WARNING: The YouTube clip below, however worthy, is not the version I've just raved about. It's a live solo acoustic version, the only take available on the Interwebs. Rigby's song is great in any context, but you've got to see and hear her as a bandleader to get the full sense of how brilliant she is. Anyone out there got any full-band footage to share? The rest of you: invest 99 cents and buy the song at your favorite online outlet. It'll be the smartest and longest-lasting buck you spend today (do you really need another cup of coffee)?

  • Did Charley Patton play that way?

    copyright Blues ImagesOver the past seven years, I've had the outlandishly talented country blues singer and guitarist Charley Patton looking over me. (Don't know Charley Patton? Hear him here and then buy what may be the greatest CD box set ever.) For many years, a photo of Patton was as hard to come by as a pic of Robert Johnson, and — as with Johnson — the legitimacy of the image has been challenged. For our purposes today, let's assume that this is Patton.

    I draw your attention to his left hand, how it is posed over the frets like crab legs. Patton's style has always felt a bit eccentric compared to other country blues purveyors, and I wonder whether he might have fingered the frets in an unusual way, too. Now I know there are plenty of other guitarists from the 1920s and 1930s who have posed in similar ways, but I wonder: does this photo reveal something about Patton's style. I know there are a lot of guitarists here (hey, the guy who let me in here builds 'em), so I'm eager to hear any theories, no matter how dubious. And to learn more about the fellow in the photograph, see R. Crumb's comix history of Patton.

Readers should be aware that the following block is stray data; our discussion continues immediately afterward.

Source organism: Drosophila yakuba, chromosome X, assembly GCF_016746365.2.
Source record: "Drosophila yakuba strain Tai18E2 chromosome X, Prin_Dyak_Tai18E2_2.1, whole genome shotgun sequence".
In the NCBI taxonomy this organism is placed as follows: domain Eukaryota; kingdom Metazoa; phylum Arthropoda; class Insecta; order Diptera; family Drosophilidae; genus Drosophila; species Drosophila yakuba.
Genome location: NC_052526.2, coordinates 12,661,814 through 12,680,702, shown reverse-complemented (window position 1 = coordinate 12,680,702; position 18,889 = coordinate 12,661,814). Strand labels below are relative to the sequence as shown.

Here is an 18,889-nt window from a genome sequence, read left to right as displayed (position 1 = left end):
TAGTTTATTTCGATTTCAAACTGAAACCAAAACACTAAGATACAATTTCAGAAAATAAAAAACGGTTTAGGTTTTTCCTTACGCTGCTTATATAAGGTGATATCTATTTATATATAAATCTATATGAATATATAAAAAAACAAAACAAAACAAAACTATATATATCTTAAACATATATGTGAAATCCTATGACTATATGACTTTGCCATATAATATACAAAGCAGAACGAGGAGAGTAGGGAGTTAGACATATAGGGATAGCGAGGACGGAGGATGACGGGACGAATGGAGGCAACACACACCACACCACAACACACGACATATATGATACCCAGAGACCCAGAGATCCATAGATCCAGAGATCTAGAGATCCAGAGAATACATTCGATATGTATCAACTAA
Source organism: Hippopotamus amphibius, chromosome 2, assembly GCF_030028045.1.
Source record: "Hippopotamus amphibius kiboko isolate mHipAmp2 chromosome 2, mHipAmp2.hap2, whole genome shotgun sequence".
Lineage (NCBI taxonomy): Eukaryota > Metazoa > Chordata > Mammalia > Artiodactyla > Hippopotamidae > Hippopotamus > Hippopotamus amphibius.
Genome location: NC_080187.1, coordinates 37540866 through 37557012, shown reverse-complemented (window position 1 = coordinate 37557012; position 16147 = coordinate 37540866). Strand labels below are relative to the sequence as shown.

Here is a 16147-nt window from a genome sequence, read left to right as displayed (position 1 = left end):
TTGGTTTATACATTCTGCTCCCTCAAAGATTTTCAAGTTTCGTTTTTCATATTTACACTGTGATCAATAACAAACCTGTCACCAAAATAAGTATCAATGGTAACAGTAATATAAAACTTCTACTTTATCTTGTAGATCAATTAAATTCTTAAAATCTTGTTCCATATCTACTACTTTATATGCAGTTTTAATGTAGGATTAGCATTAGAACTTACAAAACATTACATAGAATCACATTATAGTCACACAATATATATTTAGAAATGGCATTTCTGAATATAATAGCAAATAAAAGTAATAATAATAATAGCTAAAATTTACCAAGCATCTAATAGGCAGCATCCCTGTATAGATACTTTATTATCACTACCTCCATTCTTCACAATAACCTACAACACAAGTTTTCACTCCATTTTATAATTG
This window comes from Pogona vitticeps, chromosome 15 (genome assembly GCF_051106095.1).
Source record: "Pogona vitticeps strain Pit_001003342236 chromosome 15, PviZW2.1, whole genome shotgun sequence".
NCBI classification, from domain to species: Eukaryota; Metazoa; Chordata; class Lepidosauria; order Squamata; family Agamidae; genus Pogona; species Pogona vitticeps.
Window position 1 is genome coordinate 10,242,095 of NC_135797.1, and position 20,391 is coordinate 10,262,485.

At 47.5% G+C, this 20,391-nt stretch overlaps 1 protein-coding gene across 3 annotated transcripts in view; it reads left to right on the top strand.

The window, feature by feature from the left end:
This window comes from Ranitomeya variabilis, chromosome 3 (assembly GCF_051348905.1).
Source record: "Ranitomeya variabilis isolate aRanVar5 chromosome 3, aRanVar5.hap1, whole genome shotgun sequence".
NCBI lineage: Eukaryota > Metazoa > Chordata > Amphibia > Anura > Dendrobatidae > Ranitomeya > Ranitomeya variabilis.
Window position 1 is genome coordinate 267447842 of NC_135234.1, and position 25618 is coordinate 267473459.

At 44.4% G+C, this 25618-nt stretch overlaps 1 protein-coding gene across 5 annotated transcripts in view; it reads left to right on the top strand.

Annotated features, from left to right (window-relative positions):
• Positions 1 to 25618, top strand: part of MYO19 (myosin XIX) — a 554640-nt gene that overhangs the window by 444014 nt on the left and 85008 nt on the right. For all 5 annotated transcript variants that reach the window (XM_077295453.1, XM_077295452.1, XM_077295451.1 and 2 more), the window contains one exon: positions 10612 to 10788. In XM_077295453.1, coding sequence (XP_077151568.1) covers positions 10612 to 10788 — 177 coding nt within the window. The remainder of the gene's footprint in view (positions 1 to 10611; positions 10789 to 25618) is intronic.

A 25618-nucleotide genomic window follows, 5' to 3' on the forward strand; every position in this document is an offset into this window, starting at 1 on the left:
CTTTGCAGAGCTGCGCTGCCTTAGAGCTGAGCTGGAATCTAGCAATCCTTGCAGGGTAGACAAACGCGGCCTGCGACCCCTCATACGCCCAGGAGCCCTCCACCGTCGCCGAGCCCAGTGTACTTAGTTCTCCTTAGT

(The Patton pic above belongs to Blues Images.)

  • Nina Simone, "Just Like Tom Thumb's Blues" (Greatest Song of All Time of the Day)

    In the 60s, Columbia ran a "Nobody Sings Dylan Like Dylan" advertising campaign. It's absolutely true that Bob Dylan's unprecedented voice is the ideal way to deliver his unmatchable compositions, but it's also true that the guy is one of greatest songwriters we'll ever hear, so it's no surprise that a long list of top voices have wanted to wrap themselves in his words and music. For example, everyone from Neil Young to Bryan Ferry have performed ace interpretations of Dylan's "Just Like Tom Thumb's Blues," which I present here in Nina Simone's version. I recognize that Simone's RCA years aren't among her best, in part because she performed too many songs intended to ingratiate her with a young audience and this recording was probably part of that attempt. But this slowed-down take brings the original new places, most of them both luxurious and unsettling.